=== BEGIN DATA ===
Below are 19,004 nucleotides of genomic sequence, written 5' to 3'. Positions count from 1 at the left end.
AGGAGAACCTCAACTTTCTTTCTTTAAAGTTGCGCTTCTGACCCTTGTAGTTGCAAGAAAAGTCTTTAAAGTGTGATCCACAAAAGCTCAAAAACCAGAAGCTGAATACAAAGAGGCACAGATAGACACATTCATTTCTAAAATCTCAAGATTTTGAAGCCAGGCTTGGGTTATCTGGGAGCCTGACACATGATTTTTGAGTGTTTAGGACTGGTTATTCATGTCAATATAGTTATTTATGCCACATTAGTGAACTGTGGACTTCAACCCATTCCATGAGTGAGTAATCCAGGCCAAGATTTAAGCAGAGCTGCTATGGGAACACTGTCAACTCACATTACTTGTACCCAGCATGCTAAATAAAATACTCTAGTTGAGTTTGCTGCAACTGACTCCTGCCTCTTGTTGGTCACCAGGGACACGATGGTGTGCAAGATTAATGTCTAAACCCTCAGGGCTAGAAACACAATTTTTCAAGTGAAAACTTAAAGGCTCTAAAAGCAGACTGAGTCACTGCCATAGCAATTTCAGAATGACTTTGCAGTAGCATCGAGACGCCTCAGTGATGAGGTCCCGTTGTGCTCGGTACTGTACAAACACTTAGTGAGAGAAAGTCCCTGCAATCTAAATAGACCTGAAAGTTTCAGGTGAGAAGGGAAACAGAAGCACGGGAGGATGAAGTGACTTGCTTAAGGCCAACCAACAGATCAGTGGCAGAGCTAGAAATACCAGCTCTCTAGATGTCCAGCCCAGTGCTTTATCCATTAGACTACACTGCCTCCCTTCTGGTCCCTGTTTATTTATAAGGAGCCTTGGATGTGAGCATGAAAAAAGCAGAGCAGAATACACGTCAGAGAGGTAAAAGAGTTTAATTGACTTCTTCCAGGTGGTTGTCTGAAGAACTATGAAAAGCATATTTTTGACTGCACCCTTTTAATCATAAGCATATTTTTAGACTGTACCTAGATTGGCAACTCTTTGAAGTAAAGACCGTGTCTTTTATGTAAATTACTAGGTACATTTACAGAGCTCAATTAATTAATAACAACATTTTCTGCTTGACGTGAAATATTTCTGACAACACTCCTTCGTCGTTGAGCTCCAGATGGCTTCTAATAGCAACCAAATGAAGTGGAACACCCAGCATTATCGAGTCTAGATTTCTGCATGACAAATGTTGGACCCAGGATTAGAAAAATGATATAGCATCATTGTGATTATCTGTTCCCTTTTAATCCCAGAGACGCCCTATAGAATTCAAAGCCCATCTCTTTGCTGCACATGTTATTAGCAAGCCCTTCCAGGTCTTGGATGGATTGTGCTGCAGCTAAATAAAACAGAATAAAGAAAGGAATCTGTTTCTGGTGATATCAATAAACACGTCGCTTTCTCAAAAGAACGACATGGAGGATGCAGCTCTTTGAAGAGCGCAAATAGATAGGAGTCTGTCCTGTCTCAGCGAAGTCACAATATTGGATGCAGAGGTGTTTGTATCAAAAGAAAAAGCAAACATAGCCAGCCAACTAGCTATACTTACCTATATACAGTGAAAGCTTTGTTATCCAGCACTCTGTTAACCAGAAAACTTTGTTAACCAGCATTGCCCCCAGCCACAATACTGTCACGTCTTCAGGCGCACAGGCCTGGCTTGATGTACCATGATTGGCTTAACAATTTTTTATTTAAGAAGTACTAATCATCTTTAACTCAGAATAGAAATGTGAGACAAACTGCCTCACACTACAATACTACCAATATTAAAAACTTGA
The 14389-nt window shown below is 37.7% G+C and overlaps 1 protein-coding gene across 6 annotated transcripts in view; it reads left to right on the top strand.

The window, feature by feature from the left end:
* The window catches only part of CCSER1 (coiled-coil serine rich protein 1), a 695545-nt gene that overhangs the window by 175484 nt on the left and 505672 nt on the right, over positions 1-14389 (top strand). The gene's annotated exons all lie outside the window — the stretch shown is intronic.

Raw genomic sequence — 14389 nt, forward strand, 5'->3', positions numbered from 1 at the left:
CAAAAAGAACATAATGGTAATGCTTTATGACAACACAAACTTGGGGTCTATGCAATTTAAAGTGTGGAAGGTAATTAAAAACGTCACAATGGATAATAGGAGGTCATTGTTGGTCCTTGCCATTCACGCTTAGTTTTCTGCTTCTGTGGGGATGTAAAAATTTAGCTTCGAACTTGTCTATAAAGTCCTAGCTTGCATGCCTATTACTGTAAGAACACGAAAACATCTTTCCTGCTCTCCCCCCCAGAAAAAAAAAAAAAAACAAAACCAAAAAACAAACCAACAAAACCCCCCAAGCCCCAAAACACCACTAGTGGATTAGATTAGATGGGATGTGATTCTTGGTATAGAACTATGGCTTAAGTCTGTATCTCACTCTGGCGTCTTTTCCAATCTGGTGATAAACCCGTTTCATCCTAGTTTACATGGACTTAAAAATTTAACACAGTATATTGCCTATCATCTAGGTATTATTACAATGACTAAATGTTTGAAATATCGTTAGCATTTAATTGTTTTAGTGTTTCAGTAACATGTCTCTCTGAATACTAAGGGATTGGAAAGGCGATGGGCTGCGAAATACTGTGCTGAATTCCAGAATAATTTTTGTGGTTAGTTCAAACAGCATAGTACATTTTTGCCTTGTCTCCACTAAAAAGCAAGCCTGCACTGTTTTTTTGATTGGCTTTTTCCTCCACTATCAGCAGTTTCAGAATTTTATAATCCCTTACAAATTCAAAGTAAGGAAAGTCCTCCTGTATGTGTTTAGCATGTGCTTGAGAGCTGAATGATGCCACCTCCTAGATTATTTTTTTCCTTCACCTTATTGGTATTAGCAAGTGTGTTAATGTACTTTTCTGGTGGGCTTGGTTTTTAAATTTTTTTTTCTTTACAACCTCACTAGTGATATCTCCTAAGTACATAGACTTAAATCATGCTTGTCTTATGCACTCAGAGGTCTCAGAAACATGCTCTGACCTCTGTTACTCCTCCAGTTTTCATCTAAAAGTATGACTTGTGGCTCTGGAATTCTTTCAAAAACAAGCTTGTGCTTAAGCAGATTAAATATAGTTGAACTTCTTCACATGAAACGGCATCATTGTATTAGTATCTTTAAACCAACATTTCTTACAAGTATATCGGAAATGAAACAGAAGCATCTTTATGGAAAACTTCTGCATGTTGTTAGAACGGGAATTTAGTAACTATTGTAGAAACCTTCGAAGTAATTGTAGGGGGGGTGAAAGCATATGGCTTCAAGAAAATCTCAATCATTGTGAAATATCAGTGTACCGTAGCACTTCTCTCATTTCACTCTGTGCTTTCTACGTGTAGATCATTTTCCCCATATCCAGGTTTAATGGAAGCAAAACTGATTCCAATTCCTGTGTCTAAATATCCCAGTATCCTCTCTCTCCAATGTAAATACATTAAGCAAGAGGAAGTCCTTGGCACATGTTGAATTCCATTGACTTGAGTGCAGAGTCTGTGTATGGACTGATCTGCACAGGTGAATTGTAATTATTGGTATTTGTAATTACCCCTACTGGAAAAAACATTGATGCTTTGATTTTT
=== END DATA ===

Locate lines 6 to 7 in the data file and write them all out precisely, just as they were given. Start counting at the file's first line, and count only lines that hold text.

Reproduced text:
Raw genomic sequence — 14389 nt, forward strand, 5'->3', positions numbered from 1 at the left:
CAAAAAGAACATAATGGTAATGCTTTATGACAACACAAACTTGGGGTCTATGCAATTTAAAGTGTGGAAGGTAATTAAAAACGTCACAATGGATAATAGGAGGTCATTGTTGGTCCTTGCCATTCACGCTTAGTTTTCTGCTTCTGTGGGGATGTAAAAATTTAGCTTCGAACTTGTCTATAAAGTCCTAGCTTGCATGCCTATTACTGTAAGAACACGAAAACATCTTTCCTGCTCTCCCCCCCAGAAAAAAAAAAAAAAACAAAACCAAAAAACAAACCAACAAAACCCCCCAAGCCCCAAAACACCACTAGTGGATTAGATTAGATGGGATGTGATTCTTGGTATAGAACTATGGCTTAAGTCTGTATCTCACTCTGGCGTCTTTTCCAATCTGGTGATAAACCCGTTTCATCCTAGTTTACATGGACTTAAAAATTTAACACAGTATATTGCCTATCATCTAGGTATTATTACAATGACTAAATGTTTGAAATATCGTTAGCATTTAATTGTTTTAGTGTTTCAGTAACATGTCTCTCTGAATACTAAGGGATTGGAAAGGCGATGGGCTGCGAAATACTGTGCTGAATTCCAGAATAATTTTTGTGGTTAGTTCAAACAGCATAGTACATTTTTGCCTTGTCTCCACTAAAAAGCAAGCCTGCACTGTTTTTTTGATTGGCTTTTTCCTCCACTATCAGCAGTTTCAGAATTTTATAATCCCTTACAAATTCAAAGTAAGGAAAGTCCTCCTGTATGTGTTTAGCATGTGCTTGAGAGCTGAATGATGCCACCTCCTAGATTATTTTTTTCCTTCACCTTATTGGTATTAGCAAGTGTGTTAATGTACTTTTCTGGTGGGCTTGGTTTTTAAATTTTTTTTTCTTTACAACCTCACTAGTGATATCTCCTAAGTACATAGACTTAAATCATGCTTGTCTTATGCACTCAGAGGTCTCAGAAACATGCTCTGACCTCTGTTACTCCTCCAGTTTTCATCTAAAAGTATGACTTGTGGCTCTGGAATTCTTTCAAAAACAAGCTTGTGCTTAAGCAGATTAAATATAGTTGAACTTCTTCACATGAAACGGCATCATTGTATTAGTATCTTTAAACCAACATTTCTTACAAGTATATCGGAAATGAAACAGAAGCATCTTTATGGAAAACTTCTGCATGTTGTTAGAACGGGAATTTAGTAACTATTGTAGAAACCTTCGAAGTAATTGTAGGGGGGGTGAAAGCATATGGCTTCAAGAAAATCTCAATCATTGTGAAATATCAGTGTACCGTAGCACTTCTCTCATTTCACTCTGTGCTTTCTACGTGTAGATCATTTTCCCCATATCCAGGTTTAATGGAAGCAAAACTGATTCCAATTCCTGTGTCTAAATATCCCAGTATCCTCTCTCTCCAATGTAAATACATTAAGCAAGAGGAAGTCCTTGGCACATGTTGAATTCCATTGACTTGAGTGCAGAGTCTGTGTATGGACTGATCTGCACAGGTGAATTGTAATTATTGGTATTTGTAATTACCCCTACTGGAAAAAACATTGATGCTTTGATTTTT